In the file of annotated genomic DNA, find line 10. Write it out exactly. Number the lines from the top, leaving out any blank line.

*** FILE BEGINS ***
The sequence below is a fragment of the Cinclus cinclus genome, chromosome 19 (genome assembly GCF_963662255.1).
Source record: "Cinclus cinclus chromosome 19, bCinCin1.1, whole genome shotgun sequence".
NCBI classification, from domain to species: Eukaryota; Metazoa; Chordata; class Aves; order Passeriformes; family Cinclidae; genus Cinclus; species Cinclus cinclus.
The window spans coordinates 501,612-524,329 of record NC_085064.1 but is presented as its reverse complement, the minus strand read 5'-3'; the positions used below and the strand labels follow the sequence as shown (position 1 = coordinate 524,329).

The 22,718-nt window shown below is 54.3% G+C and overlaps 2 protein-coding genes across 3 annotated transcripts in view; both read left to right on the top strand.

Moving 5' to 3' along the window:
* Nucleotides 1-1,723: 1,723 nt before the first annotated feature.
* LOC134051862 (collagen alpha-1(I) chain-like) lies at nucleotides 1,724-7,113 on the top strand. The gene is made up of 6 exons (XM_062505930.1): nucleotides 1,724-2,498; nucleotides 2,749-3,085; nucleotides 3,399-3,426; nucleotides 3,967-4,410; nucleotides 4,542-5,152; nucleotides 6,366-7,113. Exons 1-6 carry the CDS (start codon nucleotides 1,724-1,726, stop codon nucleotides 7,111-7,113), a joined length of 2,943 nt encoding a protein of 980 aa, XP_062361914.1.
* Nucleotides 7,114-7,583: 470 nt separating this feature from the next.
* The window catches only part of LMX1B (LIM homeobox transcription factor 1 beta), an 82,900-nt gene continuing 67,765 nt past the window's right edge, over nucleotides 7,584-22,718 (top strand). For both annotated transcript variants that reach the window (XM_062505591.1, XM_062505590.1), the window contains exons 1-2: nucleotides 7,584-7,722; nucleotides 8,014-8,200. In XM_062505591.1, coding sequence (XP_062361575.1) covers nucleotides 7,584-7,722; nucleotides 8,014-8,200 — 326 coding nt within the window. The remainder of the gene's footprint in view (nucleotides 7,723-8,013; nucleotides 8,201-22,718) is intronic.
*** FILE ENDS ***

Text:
* The window catches only part of LMX1B (LIM homeobox transcription factor 1 beta), an 82,900-nt gene continuing 67,765 nt past the window's right edge, over nucleotides 7,584-22,718 (top strand). For both annotated transcript variants that reach the window (XM_062505591.1, XM_062505590.1), the window contains exons 1-2: nucleotides 7,584-7,722; nucleotides 8,014-8,200. In XM_062505591.1, coding sequence (XP_062361575.1) covers nucleotides 7,584-7,722; nucleotides 8,014-8,200 — 326 coding nt within the window. The remainder of the gene's footprint in view (nucleotides 7,723-8,013; nucleotides 8,201-22,718) is intronic.